It is the Panels conviction that the fame of the MARLBORO trademarks makes it inconceivable that the Respondent registered or has used the disputed domain names without knowledge of the Complainant’s rights and further that this leads to the necessary inference of bad faith; this conviction is especially supported by the fact that the disputed domain names incorporate the Complainant’s trademark MARLBORO entirely together with terms which are merely descriptive (e.g., “mail”, “email”, and “mailbox”). In fact, the use of the terms at issue in connection with the famous mark MARLBORO rather strengthen the impression that the disputed domain names are in some way connected to the Complainant or at least free ride on the reputation of the Complainant’s name and trademark MARLBORO.
Although the disputed domain names currently resolve to inactive sites and are not being actively used, previous UDRP panels have found that bad faith use under paragraph 4(a)(iii) does not necessarily require a positive act on the part of the respondent – inaction is within the concept or paragraph 4(a)(iii) (see especially Telstra Corporation Limited v. Nuclear Marshmallows, WIPO Case No. D2000-0003; Ladbroke Group Plc v Sonoma International LDC, WIPO Case No. D2002-0131).
This Panel also concludes that the present passive holding of the disputed domain names, constitutes a bad faith use, putting emphasis on the following:
- the Complainant’s trademarks are famous worldwide with strong reputation and are well-known globally;
- the Respondent has failed to present any evidence of any good faith use with regard to the disputed domain names;
- the disputed domain names incorporate the Complainant’s trademark MARLBORO, and are thus suited to divert or mislead potential web users from the website they are actually trying to visit (the Complainant’s site);
- all 12 disputed domain names were registered on the same day; and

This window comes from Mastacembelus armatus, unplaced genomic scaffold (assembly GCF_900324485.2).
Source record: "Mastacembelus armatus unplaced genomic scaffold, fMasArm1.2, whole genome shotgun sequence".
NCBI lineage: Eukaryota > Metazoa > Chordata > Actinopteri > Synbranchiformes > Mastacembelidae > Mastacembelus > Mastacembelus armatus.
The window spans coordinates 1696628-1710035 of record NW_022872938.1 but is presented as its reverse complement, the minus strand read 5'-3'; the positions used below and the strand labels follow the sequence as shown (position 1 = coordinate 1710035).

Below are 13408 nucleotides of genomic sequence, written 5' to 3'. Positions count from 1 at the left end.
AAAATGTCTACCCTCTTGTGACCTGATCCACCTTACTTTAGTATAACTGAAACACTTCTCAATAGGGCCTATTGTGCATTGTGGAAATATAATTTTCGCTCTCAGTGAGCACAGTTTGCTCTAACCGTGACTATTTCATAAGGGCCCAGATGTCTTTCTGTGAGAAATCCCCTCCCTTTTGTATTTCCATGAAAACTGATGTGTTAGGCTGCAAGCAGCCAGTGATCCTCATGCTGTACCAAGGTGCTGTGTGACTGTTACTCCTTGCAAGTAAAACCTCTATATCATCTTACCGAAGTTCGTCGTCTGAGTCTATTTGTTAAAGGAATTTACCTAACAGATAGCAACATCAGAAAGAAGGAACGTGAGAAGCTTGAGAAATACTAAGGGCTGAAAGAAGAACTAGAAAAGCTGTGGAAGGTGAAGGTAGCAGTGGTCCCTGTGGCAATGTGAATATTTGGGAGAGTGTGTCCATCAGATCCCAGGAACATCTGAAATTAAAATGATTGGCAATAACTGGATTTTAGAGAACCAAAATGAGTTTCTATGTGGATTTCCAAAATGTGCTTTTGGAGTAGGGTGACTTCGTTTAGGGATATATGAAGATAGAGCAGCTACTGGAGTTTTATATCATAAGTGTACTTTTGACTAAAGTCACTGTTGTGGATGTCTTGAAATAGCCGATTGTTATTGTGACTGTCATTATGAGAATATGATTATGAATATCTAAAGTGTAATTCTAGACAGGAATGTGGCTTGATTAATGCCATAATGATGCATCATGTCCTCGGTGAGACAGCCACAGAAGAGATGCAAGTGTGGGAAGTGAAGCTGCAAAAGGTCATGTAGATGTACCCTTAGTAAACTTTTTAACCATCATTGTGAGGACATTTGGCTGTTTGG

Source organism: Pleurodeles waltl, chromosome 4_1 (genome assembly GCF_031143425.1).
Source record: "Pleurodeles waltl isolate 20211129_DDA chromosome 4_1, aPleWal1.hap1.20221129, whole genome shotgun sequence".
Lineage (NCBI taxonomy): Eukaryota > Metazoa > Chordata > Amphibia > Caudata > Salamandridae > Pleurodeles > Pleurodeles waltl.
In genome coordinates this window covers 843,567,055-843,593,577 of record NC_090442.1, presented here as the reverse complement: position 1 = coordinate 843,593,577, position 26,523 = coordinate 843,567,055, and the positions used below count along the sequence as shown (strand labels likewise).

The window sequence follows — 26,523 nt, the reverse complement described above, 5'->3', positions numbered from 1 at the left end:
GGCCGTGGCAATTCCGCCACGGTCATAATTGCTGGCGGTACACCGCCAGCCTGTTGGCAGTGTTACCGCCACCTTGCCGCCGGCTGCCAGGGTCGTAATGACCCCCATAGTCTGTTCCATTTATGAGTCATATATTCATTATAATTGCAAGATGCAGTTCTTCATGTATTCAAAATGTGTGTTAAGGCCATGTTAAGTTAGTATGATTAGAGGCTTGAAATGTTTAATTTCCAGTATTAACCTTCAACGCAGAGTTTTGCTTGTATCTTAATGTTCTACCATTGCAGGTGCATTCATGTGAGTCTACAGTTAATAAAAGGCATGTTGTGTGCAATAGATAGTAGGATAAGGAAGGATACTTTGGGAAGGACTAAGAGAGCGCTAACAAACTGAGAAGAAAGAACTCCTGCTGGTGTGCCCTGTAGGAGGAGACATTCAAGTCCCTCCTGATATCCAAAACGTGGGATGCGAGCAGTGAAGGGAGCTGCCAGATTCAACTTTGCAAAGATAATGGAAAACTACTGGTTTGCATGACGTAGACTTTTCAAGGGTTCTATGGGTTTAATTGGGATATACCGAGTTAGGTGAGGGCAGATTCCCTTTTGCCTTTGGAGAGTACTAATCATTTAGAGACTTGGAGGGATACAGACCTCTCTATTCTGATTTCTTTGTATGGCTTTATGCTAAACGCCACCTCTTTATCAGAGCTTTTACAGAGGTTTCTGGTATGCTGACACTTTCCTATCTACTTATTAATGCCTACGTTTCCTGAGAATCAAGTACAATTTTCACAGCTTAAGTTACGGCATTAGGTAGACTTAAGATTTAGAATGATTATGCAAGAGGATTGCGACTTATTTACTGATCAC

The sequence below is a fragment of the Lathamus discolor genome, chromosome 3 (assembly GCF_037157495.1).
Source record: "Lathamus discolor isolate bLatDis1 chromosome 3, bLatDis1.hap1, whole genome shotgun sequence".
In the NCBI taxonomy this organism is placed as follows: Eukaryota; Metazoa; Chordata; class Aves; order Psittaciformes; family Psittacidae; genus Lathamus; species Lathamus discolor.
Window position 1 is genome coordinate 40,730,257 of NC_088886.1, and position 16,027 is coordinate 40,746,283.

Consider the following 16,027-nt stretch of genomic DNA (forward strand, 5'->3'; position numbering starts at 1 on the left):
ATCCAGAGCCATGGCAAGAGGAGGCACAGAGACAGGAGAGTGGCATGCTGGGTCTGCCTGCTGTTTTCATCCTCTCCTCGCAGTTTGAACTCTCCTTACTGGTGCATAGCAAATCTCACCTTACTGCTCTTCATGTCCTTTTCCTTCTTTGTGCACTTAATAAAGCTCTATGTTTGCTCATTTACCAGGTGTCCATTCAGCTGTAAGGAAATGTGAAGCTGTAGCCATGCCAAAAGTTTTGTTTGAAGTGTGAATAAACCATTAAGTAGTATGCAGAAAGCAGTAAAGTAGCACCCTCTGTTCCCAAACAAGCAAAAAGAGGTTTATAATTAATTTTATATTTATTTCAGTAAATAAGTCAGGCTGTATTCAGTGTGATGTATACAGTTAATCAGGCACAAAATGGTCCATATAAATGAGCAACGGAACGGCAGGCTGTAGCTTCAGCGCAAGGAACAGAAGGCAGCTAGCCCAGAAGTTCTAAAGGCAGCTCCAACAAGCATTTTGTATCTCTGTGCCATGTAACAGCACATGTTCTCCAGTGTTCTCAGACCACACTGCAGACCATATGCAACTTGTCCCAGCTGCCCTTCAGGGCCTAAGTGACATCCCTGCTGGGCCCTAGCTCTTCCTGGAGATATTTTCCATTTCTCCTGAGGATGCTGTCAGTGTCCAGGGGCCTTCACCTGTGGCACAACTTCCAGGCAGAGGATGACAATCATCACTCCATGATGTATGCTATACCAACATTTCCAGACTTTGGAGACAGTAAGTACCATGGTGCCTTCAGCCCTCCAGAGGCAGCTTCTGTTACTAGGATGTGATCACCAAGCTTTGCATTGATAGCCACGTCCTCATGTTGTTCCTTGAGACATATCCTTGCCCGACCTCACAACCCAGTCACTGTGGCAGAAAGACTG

- there is no conceivable plausible reason for good faith use with regard to the disputed domain names.
There are recognized legitimate uses of privacy and proxy registration services, but where it appears that respondent employs a privacy or proxy service merely to avoid being notified of a UDRP proceeding filed against it, UDRP panels tend to find that this supports an inference of bad faith; a respondent filing a response may refute such inference.
In the present case the Respondent did not file a Response; moreover, the facts of the present case lead this Panel to the conclusion that the Respondent merely employed a privacy service to hide its identity from potential disputes. In such cases the use of a privacy service which is known to block or intentionally delay disclosure of the identity of the actual underlying registrant is also an indication of bad faith (see section 3.6 of the WIPO Overview 3.0).
Taking all these facts and evidence into consideration this Panel finds that the disputed domain names have been registered and are being used in bad faith under paragraph 4(a)(iii) of the Policy.
For the foregoing reasons, in accordance with paragraphs 4(i) of the Policy and 15 of the Rules, the Panel orders that the disputed domain names, <marlboroemail.com>, <marlboroemail.info>, <marlboro-mailbox.com>, <marlboromailbox.com>, <marlboro-mailbox.info>, <marlboromailbox.info>, <marlboro-mailbox.net>, <marlboromailbox.net>, <marlboromailbox.org>, <marlboromail.com>, <marlboromail.info>, and <marlboromail.org>, be transferred to the Complainant.
Date: February 13, 2020